This is John Mannering aka The Baron - a dashing American antiques dealer with shops in London, Paris and Boston. A debonair man-of-the-world with smoldering blue eyes, an impeccable wardrobe, and lots of money...always a drawing feature.
When a jewel-encrusted Fabrège carriage sculpture gets stolen from his London shop and smuggled across to Europe, he calls on the police for help, but the police are unable to help him. The thief happens to work for an embassy and acts as courier for a European nation, and as such is under protection of "diplomatic immunity". This hasn't been the first art theft though, and the police are anxious to put a stop to them and recover the stolen goods. Now where could the police find a man who'd be willing to track down these villains at his own risk, denying any relation to the government? Why, John Mannering of course!! The famous antiques dealer is probably just as anxious as the police to recover his stolen property and see that these criminals are behind bars.
Mr. Templeton-Green ( Colin Gordon ), a representative of the British Secret Service ( our Bond-type boss,"M" ) approaches him with this delicate subject and is pleased to find out that the Baron is tickled pink with the idea.
And so our hero begins his first mission - find out who is behind these thefts, put a stop to them, and recover the stolen merchandise. Equipped with a rather simple selection of SS spy tools, a ticket on the first plane out of London and the name of a contact to meet, the Baron sets forth.
This premier episode of The Baron is rather unusual in that he is "assigned" his mission. The subsequent adventures he tends to just stumble upon......
"Wait! Wait! Wait!, " says you, " Premier episode? I thought this was a movie you were describing. What are you talking about here? "
Good point! says I. A brief introduction shall be layed at your feet, but first let me finish the sentence...
.....stumble upon, rather like the Saint.
The Baron was a television series that ran for one season ( 1966-1967 ) and featured Steve Forrest as the lead character, John Mannering, a wealthy Texas cattle baron turned international antiques dealer. ITC, one of Britain's leading television companies and developer of such hits series as Danger Man, The Thunderbirds, and The Saint, produced The Baron. This series was different from their prior ones, because it featured an American in the lead, and it was filmed in color! ( Making it the first British drama series to do so. )
Filmed in and around London, it featured action-packed tales of intrique, murder, and other notorious tv crimes....not always revolving around the art world though. Most of the villianous opponents spring from the high-society realm of the big city, but he occasionally ventures to more exotic locales like South America, Yugoslavia, Switzerland, and Paris ( only through film clips mind you. The show didn't have that big a budget ) to fight crime. Our man Mannering tends to "just happen" to be there when his help is needed, or as is often the case, acquaintances look him up and ask for his assistance in dealing with their troubles. In many of the episodes he is contacted by Mr.Templeton-Green to assist in a government matter - on the sly of course.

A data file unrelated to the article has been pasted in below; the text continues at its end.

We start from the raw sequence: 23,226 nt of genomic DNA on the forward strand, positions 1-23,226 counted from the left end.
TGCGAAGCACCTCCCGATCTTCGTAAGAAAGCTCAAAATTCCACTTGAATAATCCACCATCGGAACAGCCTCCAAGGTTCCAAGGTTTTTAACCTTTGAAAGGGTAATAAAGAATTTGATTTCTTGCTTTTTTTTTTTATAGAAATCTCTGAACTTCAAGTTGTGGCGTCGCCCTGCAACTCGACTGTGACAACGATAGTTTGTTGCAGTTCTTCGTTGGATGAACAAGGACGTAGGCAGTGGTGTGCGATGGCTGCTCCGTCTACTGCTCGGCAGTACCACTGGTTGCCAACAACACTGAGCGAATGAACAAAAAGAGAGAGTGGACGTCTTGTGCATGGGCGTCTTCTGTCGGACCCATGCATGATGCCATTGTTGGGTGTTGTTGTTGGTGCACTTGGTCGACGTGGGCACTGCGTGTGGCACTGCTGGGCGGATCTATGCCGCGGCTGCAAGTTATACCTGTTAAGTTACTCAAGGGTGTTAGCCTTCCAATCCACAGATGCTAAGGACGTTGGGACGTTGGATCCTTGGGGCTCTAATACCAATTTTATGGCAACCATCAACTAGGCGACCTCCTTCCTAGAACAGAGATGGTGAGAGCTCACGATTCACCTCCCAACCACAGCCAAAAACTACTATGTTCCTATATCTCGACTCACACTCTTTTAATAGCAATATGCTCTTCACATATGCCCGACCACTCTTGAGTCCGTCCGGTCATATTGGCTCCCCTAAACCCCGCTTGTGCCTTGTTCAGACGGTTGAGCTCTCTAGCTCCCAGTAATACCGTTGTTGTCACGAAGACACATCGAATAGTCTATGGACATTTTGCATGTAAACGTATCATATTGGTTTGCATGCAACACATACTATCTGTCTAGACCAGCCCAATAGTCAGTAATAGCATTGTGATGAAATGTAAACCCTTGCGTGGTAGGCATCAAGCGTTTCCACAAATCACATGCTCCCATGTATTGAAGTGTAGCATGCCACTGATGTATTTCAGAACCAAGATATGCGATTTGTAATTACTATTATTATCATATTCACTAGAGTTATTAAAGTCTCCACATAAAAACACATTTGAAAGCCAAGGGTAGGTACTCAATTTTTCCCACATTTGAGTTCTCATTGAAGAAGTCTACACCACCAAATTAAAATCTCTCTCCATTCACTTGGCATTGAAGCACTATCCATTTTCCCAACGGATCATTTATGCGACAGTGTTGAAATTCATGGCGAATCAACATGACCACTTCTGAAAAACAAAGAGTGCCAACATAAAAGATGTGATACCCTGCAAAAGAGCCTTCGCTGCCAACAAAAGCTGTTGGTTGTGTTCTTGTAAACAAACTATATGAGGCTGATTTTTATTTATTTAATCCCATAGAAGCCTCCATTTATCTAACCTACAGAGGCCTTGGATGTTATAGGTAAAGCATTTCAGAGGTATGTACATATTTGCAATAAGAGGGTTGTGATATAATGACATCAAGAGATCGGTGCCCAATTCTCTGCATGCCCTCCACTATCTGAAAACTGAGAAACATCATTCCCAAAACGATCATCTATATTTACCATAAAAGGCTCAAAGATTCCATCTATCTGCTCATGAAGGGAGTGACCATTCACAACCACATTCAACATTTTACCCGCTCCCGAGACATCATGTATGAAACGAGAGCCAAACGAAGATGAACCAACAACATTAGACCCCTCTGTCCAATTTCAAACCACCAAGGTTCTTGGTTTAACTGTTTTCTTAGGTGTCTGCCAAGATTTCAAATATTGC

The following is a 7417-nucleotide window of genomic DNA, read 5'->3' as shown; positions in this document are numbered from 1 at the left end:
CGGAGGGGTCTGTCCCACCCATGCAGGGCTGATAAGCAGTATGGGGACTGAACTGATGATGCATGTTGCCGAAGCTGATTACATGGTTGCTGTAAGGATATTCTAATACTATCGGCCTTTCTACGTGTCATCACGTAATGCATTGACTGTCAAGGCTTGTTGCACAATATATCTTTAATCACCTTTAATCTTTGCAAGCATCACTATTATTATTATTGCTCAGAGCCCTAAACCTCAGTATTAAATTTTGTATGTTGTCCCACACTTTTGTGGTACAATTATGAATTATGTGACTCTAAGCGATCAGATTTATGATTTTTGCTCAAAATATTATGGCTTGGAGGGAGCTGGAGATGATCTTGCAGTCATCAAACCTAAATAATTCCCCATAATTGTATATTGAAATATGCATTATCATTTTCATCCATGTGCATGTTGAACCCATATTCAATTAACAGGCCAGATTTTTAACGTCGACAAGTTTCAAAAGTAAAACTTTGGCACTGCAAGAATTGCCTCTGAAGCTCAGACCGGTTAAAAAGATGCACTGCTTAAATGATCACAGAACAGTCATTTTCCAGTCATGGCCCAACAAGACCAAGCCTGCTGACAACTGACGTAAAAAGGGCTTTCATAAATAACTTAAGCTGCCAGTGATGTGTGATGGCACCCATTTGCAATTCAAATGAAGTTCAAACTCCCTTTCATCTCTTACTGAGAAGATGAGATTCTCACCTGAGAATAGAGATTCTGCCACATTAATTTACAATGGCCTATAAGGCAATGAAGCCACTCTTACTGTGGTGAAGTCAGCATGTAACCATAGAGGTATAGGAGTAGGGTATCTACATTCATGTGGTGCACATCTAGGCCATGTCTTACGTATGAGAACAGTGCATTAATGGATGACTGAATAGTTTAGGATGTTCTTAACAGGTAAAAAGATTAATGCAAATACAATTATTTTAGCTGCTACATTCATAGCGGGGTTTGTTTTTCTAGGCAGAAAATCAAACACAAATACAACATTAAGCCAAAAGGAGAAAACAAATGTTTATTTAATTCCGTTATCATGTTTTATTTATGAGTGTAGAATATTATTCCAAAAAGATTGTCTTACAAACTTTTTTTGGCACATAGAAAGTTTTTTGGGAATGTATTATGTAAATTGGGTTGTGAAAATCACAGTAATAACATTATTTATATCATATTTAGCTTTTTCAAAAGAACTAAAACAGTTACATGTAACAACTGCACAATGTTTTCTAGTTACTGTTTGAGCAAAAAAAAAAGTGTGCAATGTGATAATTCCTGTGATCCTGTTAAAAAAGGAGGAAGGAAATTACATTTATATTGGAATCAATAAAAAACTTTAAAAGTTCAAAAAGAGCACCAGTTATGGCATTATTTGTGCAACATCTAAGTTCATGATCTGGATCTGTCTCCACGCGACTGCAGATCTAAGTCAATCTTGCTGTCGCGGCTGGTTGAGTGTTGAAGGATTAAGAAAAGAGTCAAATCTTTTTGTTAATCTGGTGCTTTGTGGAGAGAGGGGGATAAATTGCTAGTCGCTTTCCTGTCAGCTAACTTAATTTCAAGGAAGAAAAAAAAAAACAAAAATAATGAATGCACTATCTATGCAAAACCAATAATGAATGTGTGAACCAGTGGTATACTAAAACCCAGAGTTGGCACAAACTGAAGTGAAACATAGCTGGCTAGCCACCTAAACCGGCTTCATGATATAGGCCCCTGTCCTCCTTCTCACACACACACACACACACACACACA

If you are unfamiliar with this series ( as I was ) then its a good idea to watch the first episode before you start on the others. It clears things up a bit. The Baron teams up with Cordelia Winfield ( Susan Lloyd, "The Impress File" ) on many of his adventures and sometimes with his assistant David Marlowe (Paul Feriss ), both of whom provide ample support for Mannering in solving his capers. The show also featured top talent like Bernard Lee, Edward Woodward, Lois Maxwell, Sylvia Syms, Yvonne Furneaux, and Jeremy Brett as well as the usual round of British tv character actors.
I wouldn't say the series was as entertaining as The Avengers or The Prisoner, but the episodes are easy to follow and include lots of action, and Steve Forrest's portrayal of The Baron is very engaging. He gives the character a certain American air - like preferring good ol' fisticuffs to automatic weapons when fighting the bad guys - while retaining that English elegance that makes other tv heros, such as John Steed and the Saint, so appealing. Driving around in his sporty silver Jensen CV8 Mark II ( equipped with a car phone ), and travelling to international locales for secret spy work, makes one think of him as a rather small-screen James Bond. But don't expect him to be as flirtatious with the women...the Baron is a tough guy.
Unfortunately, the show only lasted one season, which was released on DVD a few years ago. I can't help thinking the show could of been a tiny bit better but I haven't figured out just how. The acting talent is there, the plots are good, the scenery nice ( if you like drabby fall weather in the U.K ), so what's missing? I don't know. It doesn't really matter though, its good enough ..... and compared to some of the stuff that's playing on tv these days, its very entertaining.